De Tocqueville Analysis

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De Tocqueville Essay by Abbi Lavine De Tocqueville, in his warning to France, argues that a free republic needs God more than despotism or monarchy. He begins saying that there are people who desire a change in government from monarchy to a republic to gain freedom. These people want a republic but they don’t want God. They don’t want morals and the Deity hanging over their heads and they certainly don’t want a monarch lording over them. Basically, they don’t want any chains, whether in the form of religion or government. This idea, a republic without God, is impossible. De Tocqueville argues that while despotism can govern without faith, liberty cannot. The only way that this form of government would succeed would be if the people in the republic were perfect, thus leading to a perfectible society. This…show more content…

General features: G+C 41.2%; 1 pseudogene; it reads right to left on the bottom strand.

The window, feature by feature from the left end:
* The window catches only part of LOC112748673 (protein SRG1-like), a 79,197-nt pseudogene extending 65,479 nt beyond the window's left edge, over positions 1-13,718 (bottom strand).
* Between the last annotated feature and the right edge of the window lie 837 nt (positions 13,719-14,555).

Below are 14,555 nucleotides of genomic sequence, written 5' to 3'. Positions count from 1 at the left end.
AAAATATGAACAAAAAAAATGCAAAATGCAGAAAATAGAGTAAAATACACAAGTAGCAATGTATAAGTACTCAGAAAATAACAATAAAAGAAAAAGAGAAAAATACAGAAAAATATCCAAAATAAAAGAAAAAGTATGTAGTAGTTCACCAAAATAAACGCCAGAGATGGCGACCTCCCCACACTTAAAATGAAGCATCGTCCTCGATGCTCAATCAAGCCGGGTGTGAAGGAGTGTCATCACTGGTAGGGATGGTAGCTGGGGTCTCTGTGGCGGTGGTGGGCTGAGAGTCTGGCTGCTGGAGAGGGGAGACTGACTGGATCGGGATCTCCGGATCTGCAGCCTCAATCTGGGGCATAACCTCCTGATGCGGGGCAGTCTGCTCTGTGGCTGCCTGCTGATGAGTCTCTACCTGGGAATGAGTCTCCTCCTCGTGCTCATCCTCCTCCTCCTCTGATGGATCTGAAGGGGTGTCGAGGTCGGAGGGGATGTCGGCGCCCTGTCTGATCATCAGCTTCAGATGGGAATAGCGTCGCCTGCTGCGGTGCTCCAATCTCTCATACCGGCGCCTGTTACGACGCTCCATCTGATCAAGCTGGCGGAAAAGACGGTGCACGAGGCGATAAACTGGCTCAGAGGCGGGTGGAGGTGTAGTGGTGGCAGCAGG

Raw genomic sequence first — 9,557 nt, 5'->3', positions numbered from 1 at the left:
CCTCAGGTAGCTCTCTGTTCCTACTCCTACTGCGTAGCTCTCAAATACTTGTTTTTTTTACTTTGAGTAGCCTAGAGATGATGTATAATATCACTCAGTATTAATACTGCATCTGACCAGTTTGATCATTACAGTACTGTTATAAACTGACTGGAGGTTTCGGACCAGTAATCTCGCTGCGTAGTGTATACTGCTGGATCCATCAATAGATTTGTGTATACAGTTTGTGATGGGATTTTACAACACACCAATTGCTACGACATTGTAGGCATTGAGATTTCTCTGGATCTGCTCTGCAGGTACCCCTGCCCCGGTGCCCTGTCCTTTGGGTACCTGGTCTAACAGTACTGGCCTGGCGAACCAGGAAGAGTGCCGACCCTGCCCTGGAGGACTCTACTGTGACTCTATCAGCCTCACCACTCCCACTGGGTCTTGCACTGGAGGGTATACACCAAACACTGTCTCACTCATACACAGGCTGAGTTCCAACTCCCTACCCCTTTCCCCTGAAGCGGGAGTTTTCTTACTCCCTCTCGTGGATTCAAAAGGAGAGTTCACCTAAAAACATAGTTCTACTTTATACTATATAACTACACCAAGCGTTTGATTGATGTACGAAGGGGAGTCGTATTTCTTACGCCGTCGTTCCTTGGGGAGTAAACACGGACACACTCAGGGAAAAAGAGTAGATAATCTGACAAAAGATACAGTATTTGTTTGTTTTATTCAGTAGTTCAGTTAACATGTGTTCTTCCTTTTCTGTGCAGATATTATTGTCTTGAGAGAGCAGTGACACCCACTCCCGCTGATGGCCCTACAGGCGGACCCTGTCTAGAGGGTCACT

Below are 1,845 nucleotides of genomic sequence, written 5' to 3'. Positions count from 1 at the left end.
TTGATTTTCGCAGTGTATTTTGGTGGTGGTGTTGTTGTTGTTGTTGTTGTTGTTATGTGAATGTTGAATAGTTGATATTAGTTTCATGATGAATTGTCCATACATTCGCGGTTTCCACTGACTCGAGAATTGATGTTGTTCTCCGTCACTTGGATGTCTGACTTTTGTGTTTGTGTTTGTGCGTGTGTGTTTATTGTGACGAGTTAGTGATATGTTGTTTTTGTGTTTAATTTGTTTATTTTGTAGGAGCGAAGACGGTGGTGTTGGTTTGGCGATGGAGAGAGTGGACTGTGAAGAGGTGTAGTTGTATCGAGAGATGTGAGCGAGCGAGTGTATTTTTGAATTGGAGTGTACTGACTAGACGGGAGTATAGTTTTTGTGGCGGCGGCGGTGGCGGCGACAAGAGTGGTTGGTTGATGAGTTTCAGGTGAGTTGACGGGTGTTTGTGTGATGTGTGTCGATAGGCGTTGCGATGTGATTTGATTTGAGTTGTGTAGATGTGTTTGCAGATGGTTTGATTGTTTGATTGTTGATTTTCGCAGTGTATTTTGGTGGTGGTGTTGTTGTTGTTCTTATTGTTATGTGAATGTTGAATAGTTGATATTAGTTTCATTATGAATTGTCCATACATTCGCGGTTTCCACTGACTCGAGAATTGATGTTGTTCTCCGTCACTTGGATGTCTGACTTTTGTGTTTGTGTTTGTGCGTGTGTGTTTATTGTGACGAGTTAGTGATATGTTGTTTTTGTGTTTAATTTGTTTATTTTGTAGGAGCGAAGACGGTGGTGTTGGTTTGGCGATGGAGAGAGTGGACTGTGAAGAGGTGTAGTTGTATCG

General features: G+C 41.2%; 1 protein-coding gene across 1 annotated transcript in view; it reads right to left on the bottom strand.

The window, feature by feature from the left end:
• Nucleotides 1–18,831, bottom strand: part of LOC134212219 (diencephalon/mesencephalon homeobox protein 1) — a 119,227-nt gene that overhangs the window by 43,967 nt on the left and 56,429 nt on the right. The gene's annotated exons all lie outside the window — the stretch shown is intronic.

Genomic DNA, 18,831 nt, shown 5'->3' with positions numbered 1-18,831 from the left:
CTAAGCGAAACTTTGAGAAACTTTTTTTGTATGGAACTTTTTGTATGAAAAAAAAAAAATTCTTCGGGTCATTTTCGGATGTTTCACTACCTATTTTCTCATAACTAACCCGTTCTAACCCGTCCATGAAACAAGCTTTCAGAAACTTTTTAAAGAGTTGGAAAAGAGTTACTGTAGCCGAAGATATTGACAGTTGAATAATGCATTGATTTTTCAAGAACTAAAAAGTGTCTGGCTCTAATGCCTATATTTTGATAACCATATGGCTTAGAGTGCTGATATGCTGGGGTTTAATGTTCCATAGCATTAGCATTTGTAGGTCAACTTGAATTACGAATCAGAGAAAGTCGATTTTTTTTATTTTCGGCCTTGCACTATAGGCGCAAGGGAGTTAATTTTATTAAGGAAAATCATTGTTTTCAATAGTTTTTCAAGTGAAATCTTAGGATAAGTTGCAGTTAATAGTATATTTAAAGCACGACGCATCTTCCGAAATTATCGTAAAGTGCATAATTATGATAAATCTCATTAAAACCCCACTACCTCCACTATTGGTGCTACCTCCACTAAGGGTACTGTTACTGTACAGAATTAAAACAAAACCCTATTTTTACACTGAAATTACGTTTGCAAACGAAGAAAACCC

Psalms 51:1 tells us that we have been sinful since conception. Romans 3:23 states that there is none who does good. There is nothing we can do to change our nature – we are inherently evil and incapable of reaching righteousness. Nevertheless, there is an undeniable part of us that longs for justice and even a part of us that thirsts for God, even if we don’t know who He is. Still, a caterpillar can desire to be a butterfly all it likes, but without God’s power, it will never be one. If we rely on our human nature to run a republic, what is known to be a ‘perfect’ society, because of our depravity, it will inevitably fall apart. Isaiah 33:22 tells us that God is our king, lawgiver, and judge. Because He is perfect and holy, this form of “government” saves us. In a monarchy, a fallen human being attempts to take on these three positions and in doing so, becomes the god – like figure for the society. Consequentially, he is their religion and they do not need God as much as a society that divides the positions between
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